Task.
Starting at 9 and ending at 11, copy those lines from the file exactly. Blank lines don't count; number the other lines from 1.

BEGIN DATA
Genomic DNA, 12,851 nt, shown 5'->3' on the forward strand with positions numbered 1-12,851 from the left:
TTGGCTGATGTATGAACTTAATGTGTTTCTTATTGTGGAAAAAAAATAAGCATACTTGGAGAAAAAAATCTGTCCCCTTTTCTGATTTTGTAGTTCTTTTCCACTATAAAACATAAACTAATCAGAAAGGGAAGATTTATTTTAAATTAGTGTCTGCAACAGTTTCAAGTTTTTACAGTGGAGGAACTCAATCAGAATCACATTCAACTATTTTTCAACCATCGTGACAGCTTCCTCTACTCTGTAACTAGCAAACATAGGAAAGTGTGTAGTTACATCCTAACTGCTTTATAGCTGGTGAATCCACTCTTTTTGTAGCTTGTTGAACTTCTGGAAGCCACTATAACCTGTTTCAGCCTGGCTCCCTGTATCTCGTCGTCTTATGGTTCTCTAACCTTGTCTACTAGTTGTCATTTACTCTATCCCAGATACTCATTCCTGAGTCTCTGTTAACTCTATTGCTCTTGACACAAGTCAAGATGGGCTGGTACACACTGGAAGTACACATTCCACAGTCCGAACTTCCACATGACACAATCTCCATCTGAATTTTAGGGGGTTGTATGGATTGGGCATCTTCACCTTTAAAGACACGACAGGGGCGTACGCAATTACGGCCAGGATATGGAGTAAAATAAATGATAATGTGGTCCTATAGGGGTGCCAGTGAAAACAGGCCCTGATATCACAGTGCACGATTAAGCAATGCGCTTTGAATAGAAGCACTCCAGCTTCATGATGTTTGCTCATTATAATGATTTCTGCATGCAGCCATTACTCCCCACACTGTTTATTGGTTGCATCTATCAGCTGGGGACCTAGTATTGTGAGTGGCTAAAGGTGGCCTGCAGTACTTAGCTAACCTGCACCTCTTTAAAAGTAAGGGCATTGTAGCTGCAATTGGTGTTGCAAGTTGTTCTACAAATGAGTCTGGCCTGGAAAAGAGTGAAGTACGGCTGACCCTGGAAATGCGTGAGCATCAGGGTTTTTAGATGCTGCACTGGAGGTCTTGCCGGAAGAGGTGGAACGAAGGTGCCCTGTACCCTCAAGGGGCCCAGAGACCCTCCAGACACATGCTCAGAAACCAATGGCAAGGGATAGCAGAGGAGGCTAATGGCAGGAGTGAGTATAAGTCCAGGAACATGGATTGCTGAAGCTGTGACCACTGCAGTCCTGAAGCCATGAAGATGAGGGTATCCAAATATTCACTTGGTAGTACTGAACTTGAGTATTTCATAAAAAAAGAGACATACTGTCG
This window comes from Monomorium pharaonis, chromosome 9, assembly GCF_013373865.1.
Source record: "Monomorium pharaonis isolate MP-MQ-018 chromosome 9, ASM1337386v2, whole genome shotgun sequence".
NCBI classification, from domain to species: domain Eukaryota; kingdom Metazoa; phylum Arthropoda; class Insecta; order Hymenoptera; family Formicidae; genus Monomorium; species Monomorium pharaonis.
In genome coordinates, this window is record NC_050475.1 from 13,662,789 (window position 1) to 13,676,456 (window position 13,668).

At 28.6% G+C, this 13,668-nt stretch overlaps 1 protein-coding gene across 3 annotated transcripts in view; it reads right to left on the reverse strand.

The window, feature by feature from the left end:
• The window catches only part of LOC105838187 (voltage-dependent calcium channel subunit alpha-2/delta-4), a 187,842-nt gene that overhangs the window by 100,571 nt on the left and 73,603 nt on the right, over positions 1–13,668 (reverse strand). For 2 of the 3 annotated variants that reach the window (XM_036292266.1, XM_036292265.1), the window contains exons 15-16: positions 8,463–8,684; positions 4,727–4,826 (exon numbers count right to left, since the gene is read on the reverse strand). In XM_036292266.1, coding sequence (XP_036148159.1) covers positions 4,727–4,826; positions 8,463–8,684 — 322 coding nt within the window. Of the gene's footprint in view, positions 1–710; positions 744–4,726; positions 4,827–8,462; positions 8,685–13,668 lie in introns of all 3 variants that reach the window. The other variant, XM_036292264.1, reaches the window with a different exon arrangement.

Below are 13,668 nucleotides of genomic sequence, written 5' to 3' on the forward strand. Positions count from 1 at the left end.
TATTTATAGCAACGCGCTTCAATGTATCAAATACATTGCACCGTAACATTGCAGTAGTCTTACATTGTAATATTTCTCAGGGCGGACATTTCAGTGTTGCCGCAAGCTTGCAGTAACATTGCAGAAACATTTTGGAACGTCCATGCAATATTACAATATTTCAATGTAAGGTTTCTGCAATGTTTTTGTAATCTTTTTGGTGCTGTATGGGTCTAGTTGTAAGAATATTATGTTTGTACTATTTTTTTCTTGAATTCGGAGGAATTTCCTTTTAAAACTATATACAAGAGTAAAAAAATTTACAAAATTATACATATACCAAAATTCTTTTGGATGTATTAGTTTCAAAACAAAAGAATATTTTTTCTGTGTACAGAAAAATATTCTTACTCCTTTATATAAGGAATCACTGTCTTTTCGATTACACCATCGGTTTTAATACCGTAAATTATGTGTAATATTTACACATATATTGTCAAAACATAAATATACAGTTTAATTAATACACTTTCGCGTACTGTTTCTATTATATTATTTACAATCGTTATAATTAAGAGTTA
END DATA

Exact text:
• The window catches only part of LOC105838187 (voltage-dependent calcium channel subunit alpha-2/delta-4), a 187,842-nt gene that overhangs the window by 100,571 nt on the left and 73,603 nt on the right, over positions 1–13,668 (reverse strand). For 2 of the 3 annotated variants that reach the window (XM_036292266.1, XM_036292265.1), the window contains exons 15-16: positions 8,463–8,684; positions 4,727–4,826 (exon numbers count right to left, since the gene is read on the reverse strand). In XM_036292266.1, coding sequence (XP_036148159.1) covers positions 4,727–4,826; positions 8,463–8,684 — 322 coding nt within the window. Of the gene's footprint in view, positions 1–710; positions 744–4,726; positions 4,827–8,462; positions 8,685–13,668 lie in introns of all 3 variants that reach the window. The other variant, XM_036292264.1, reaches the window with a different exon arrangement.

Below are 13,668 nucleotides of genomic sequence, written 5' to 3' on the forward strand. Positions count from 1 at the left end.
TATTTATAGCAACGCGCTTCAATGTATCAAATACATTGCACCGTAACATTGCAGTAGTCTTACATTGTAATATTTCTCAGGGCGGACATTTCAGTGTTGCCGCAAGCTTGCAGTAACATTGCAGAAACATTTTGGAACGTCCATGCAATATTACAATATTTCAATGTAAGGTTTCTGCAATGTTTTTGTAATCTTTTTGGTGCTGTATGGGTCTAGTTGTAAGAATATTATGTTTGTACTATTTTTTTCTTGAATTCGGAGGAATTTCCTTTTAAAACTATATACAAGAGTAAAAAAATTTACAAAATTATACATATACCAAAATTCTTTTGGATGTATTAGTTTCAAAACAAAAGAATATTTTTTCTGTGTACAGAAAAATATTCTTACTCCTTTATATAAGGAATCACTGTCTTTTCGATTACACCATCGGTTTTAATACCGTAAATTATGTGTAATATTTACACATATATTGTCAAAACATAAATATACAGTTTAATTAATACACTTTCGCGTACTGTTTCTATTATATTATTTACAATCGTTATAATTAAGAGTTA